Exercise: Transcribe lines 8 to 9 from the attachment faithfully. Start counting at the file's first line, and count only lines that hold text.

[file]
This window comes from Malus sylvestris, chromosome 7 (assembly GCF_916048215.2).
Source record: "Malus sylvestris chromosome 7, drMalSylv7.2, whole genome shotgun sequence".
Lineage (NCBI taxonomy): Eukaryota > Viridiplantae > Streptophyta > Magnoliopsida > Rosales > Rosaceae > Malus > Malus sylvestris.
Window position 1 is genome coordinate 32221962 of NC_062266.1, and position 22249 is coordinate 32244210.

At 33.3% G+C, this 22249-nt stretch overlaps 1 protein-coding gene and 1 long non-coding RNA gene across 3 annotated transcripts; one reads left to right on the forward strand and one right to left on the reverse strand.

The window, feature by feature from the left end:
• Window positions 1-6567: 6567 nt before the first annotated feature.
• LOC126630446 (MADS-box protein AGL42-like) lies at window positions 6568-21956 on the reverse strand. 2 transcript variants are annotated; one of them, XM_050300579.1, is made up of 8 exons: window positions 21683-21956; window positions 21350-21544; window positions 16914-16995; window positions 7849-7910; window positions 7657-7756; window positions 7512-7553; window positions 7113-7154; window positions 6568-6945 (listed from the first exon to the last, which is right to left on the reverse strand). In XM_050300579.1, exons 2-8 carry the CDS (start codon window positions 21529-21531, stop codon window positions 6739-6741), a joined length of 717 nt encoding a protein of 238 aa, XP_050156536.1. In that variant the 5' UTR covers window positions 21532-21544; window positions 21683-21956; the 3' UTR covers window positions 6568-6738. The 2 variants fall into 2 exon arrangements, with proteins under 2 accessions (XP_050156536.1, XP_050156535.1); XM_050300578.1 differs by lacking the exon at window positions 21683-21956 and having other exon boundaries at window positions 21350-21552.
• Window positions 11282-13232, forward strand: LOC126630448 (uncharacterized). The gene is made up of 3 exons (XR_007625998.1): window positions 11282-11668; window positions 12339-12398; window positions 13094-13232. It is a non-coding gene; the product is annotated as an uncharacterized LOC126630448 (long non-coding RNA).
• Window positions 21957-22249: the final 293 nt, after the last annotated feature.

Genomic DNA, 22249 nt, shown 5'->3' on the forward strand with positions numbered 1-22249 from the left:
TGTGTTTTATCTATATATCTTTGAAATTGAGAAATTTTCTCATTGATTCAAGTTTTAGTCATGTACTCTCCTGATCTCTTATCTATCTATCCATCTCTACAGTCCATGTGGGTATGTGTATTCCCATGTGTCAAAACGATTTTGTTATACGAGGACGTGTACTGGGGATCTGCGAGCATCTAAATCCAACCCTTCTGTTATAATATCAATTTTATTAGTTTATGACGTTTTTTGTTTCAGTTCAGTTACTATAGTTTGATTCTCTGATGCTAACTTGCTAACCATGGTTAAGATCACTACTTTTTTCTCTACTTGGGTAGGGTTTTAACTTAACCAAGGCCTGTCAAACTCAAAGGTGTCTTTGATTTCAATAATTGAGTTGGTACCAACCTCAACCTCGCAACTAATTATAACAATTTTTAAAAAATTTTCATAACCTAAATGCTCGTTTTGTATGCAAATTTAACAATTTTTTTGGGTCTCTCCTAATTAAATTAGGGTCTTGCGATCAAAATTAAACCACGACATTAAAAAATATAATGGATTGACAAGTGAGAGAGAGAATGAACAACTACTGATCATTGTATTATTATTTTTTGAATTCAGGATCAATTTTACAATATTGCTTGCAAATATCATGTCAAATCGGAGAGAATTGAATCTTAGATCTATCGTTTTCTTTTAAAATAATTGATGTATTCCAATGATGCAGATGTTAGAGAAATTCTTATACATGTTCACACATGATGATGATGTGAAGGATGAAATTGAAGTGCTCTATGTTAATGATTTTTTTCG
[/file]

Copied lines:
• LOC126630446 (MADS-box protein AGL42-like) lies at window positions 6568-21956 on the reverse strand. 2 transcript variants are annotated; one of them, XM_050300579.1, is made up of 8 exons: window positions 21683-21956; window positions 21350-21544; window positions 16914-16995; window positions 7849-7910; window positions 7657-7756; window positions 7512-7553; window positions 7113-7154; window positions 6568-6945 (listed from the first exon to the last, which is right to left on the reverse strand). In XM_050300579.1, exons 2-8 carry the CDS (start codon window positions 21529-21531, stop codon window positions 6739-6741), a joined length of 717 nt encoding a protein of 238 aa, XP_050156536.1. In that variant the 5' UTR covers window positions 21532-21544; window positions 21683-21956; the 3' UTR covers window positions 6568-6738. The 2 variants fall into 2 exon arrangements, with proteins under 2 accessions (XP_050156536.1, XP_050156535.1); XM_050300578.1 differs by lacking the exon at window positions 21683-21956 and having other exon boundaries at window positions 21350-21552.
• Window positions 11282-13232, forward strand: LOC126630448 (uncharacterized). The gene is made up of 3 exons (XR_007625998.1): window positions 11282-11668; window positions 12339-12398; window positions 13094-13232. It is a non-coding gene; the product is annotated as an uncharacterized LOC126630448 (long non-coding RNA).